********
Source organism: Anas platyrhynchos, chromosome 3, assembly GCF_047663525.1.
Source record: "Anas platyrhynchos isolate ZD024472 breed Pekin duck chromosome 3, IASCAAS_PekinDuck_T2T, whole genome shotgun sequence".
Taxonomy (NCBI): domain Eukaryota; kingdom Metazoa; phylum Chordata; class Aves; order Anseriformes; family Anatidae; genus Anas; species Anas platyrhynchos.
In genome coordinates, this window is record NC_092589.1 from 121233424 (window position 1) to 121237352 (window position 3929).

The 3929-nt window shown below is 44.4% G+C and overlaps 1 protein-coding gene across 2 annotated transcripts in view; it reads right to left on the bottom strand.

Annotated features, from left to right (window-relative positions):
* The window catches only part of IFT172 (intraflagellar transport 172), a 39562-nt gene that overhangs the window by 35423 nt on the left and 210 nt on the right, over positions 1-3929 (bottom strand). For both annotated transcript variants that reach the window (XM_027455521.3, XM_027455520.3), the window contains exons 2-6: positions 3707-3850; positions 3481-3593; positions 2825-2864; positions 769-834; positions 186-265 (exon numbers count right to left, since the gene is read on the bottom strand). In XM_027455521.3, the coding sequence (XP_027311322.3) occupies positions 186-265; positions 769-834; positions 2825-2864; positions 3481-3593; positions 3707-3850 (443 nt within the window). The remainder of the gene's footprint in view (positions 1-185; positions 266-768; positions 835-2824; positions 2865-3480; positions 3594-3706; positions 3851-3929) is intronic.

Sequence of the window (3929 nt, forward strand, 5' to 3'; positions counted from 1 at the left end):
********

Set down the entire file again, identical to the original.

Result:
Source organism: Anas platyrhynchos, chromosome 3, assembly GCF_047663525.1.
Source record: "Anas platyrhynchos isolate ZD024472 breed Pekin duck chromosome 3, IASCAAS_PekinDuck_T2T, whole genome shotgun sequence".
Taxonomy (NCBI): domain Eukaryota; kingdom Metazoa; phylum Chordata; class Aves; order Anseriformes; family Anatidae; genus Anas; species Anas platyrhynchos.
In genome coordinates, this window is record NC_092589.1 from 121233424 (window position 1) to 121237352 (window position 3929).

The 3929-nt window shown below is 44.4% G+C and overlaps 1 protein-coding gene across 2 annotated transcripts in view; it reads right to left on the bottom strand.

Annotated features, from left to right (window-relative positions):
* The window catches only part of IFT172 (intraflagellar transport 172), a 39562-nt gene that overhangs the window by 35423 nt on the left and 210 nt on the right, over positions 1-3929 (bottom strand). For both annotated transcript variants that reach the window (XM_027455521.3, XM_027455520.3), the window contains exons 2-6: positions 3707-3850; positions 3481-3593; positions 2825-2864; positions 769-834; positions 186-265 (exon numbers count right to left, since the gene is read on the bottom strand). In XM_027455521.3, the coding sequence (XP_027311322.3) occupies positions 186-265; positions 769-834; positions 2825-2864; positions 3481-3593; positions 3707-3850 (443 nt within the window). The remainder of the gene's footprint in view (positions 1-185; positions 266-768; positions 835-2824; positions 2865-3480; positions 3594-3706; positions 3851-3929) is intronic.

Sequence of the window (3929 nt, forward strand, 5' to 3'; positions counted from 1 at the left end):